There have been a couple superb threads on various forums on this subject lately. Here's a good one:
Shimano SPD- R Pedals
You basically have the following choices:
1. standard road pedals
2. toe clips and straps -- either Shimano PD-7400 pedals (which are the classic choice) or any kind of MKS or similar cage pedal with toe clips and straps. One big advantage of the PD-7400's is that they use a standard Look drilling.
3. MKS Exa pedals -- an integrated locking mechanism in the pedal, used in conjunction with clips and straps. Not all that popular, but they do use Look drillings on the shoes.
4. Modified clipless pedals -- the most common being SPD-R pedals with a toe strap added. The thread cited above shows a number of neat ways to do this. The problem is finding the pedals, then finding shoes that have the funky SPD-R drilling.
At World Cup level, most riders are using either PD-7400's or SPD-R's. With 7400's you don't really need toe clips -- many riders don't use them either because they can't get the size clips they need or because the clip just is uncomfortable. You can figure out a routing for the straps that puts them in the right place and holds securely without the clip. Toe clips are mostly for keeping a toe strap in place so you can get your foot in and out quickly, but this is more of a road need than a track one, and with decent laminated straps you have so much stiffness you don't have to worry about the strap collapsing on you.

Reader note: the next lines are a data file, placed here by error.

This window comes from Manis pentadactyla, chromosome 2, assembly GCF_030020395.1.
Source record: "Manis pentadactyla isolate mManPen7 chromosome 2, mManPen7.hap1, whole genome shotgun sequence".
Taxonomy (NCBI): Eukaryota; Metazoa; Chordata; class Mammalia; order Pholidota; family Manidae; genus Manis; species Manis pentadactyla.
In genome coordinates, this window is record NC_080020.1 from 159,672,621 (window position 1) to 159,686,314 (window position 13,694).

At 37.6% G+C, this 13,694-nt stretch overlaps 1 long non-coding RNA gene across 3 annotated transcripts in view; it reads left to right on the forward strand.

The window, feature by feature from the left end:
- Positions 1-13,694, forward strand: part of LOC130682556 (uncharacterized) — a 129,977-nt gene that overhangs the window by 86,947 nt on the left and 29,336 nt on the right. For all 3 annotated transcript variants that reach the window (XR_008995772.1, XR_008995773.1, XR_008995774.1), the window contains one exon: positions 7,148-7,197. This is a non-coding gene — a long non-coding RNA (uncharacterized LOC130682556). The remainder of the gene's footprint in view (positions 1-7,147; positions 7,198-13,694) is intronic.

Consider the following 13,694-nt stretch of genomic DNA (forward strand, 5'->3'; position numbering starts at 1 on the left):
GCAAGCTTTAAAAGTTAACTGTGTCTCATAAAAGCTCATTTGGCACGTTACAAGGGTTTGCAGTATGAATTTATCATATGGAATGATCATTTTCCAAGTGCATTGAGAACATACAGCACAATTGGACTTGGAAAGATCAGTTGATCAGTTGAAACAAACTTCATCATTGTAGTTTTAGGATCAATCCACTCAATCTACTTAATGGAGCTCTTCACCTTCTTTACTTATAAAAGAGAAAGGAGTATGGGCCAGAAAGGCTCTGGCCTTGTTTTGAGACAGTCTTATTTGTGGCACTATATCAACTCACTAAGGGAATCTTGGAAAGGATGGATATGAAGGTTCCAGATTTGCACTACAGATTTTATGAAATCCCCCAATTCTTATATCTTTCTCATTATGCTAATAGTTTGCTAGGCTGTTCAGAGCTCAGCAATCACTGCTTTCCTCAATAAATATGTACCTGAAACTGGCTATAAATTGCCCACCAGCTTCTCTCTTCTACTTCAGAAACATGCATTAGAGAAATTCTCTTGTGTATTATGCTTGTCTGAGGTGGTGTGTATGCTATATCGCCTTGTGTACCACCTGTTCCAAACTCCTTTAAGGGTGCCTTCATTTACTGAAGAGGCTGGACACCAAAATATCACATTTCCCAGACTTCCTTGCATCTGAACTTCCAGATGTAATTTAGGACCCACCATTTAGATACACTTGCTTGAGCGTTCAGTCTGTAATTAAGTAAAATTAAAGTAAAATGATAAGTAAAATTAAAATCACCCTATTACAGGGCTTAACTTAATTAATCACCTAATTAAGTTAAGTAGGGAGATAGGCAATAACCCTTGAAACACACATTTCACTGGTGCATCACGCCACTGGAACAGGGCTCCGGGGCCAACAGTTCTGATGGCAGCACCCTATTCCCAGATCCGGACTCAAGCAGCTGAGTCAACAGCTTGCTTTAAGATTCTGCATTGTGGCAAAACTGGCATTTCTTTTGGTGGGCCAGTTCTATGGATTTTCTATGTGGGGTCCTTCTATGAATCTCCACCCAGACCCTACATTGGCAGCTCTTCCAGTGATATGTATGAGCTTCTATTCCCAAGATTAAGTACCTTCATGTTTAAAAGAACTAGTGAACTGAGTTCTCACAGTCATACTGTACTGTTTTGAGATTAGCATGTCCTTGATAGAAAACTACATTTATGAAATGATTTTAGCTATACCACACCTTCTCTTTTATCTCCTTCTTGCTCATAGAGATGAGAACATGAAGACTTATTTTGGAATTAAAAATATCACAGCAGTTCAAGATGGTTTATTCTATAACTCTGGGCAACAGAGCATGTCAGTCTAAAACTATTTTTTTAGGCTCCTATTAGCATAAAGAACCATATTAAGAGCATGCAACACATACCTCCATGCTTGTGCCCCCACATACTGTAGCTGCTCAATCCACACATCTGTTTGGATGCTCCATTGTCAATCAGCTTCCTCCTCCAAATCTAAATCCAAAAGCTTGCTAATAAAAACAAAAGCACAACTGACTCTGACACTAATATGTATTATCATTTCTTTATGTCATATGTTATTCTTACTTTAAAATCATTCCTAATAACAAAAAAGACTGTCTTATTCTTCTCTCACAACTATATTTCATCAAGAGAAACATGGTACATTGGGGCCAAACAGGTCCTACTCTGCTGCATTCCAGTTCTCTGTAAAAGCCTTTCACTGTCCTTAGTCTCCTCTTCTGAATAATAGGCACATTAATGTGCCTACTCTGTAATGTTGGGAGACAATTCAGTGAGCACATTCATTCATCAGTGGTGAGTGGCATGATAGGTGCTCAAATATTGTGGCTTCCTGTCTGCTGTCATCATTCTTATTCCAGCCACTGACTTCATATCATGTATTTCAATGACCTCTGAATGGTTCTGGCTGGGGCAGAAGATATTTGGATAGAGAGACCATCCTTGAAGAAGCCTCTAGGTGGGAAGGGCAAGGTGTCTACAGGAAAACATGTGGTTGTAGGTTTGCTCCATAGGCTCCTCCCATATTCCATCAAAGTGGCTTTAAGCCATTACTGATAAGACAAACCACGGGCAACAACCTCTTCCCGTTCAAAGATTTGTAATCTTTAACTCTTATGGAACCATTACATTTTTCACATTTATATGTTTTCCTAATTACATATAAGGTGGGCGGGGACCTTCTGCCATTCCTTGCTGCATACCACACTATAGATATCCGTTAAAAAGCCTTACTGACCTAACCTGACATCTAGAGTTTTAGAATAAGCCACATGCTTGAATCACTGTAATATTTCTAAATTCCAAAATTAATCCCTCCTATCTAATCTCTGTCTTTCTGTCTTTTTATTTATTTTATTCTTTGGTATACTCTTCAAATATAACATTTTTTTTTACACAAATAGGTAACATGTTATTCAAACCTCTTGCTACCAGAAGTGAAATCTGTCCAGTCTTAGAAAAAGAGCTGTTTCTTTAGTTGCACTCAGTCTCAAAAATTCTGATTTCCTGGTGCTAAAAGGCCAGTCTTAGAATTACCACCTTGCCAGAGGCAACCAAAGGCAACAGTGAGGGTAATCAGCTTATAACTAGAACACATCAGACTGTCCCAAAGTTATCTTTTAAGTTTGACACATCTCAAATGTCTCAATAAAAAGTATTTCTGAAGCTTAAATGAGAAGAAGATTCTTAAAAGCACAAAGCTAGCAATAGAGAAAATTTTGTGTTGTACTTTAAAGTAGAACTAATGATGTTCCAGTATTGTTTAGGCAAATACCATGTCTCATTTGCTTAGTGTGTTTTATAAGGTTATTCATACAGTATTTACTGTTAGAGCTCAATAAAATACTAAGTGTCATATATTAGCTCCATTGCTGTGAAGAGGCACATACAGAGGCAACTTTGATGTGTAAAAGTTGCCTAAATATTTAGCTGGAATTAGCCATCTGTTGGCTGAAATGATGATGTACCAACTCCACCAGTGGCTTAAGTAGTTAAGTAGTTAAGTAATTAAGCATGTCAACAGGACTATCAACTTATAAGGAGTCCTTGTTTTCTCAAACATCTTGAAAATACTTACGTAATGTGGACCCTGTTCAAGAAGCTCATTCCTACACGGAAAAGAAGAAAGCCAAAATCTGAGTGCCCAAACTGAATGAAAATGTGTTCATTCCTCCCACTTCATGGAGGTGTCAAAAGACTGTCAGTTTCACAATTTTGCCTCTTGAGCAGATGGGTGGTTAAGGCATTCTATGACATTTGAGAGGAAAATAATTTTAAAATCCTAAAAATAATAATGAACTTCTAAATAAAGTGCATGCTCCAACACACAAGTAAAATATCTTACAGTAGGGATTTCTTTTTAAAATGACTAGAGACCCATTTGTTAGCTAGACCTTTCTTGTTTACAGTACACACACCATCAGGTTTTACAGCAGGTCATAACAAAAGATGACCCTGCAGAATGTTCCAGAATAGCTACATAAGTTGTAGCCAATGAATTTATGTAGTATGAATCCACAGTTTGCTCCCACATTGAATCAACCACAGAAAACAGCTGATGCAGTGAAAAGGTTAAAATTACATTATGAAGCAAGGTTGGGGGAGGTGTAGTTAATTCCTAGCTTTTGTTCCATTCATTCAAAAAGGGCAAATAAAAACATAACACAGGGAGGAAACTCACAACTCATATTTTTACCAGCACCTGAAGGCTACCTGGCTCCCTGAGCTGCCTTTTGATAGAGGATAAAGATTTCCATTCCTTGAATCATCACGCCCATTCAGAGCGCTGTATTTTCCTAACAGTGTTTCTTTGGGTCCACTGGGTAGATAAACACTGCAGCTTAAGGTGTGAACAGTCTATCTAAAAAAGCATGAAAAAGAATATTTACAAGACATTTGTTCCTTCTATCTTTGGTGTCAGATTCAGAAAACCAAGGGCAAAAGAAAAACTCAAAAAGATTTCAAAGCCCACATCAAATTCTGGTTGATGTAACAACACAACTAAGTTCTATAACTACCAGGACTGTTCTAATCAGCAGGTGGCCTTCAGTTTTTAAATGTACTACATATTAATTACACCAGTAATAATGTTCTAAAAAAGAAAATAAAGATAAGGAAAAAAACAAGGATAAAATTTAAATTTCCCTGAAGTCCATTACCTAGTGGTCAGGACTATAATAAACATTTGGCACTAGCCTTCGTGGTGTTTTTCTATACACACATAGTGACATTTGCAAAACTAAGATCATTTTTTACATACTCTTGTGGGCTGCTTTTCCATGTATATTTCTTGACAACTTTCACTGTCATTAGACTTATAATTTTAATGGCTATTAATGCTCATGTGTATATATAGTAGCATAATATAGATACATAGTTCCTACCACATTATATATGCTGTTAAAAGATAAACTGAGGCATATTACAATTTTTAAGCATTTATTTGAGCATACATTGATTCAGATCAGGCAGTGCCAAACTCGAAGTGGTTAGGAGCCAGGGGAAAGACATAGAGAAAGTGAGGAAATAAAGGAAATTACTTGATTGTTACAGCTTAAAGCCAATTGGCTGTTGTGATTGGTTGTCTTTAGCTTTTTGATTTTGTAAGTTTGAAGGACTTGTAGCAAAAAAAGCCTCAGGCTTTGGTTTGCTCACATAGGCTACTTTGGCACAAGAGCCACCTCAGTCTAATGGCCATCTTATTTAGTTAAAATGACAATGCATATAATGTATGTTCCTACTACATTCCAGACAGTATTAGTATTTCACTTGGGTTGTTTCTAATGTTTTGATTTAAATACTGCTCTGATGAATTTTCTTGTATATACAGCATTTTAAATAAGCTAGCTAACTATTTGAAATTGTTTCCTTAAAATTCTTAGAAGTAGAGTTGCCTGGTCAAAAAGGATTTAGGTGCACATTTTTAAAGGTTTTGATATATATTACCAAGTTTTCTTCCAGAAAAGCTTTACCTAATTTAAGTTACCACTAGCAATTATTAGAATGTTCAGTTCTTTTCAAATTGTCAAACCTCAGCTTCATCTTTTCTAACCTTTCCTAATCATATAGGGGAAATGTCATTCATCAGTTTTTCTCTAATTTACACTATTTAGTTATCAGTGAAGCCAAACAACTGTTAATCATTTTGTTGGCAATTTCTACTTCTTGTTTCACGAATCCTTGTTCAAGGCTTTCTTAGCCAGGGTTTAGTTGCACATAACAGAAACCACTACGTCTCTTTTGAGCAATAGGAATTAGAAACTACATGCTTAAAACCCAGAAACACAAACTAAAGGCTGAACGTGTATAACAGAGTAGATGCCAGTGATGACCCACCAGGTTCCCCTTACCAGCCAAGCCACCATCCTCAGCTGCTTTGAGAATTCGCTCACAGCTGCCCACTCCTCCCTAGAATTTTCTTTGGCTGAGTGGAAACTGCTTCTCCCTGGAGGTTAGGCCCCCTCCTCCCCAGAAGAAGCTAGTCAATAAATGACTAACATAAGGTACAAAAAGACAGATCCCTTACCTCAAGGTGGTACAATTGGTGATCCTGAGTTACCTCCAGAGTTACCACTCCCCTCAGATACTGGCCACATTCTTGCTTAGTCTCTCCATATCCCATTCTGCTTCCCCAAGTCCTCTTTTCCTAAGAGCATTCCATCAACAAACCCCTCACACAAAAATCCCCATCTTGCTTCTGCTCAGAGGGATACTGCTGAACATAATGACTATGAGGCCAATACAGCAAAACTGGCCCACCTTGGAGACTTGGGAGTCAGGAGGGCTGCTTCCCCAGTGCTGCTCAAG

The alternatives are quite pricey and equally idiosyncratic, so buy a pair used and try them out at some point if you're so inclined (new PD-7400's with cleats at Business Cycles run you about $289 for the pedals plus $57 for the cleats; new SPD-R PD-7701's are getting to be $125-150 plus $35 for the fixed cleats plus $175 for compatible shoes). Except in match sprint, kilo, and team sprint, and perhaps keirin, you shouldn't have a problem unclipping anyway. Those events just aren't all that common on regular race schedules at the tracks, so until you've really raced quite a bit, I'd suggest you just use the road pedals you already know, and perhaps tighten up the tension.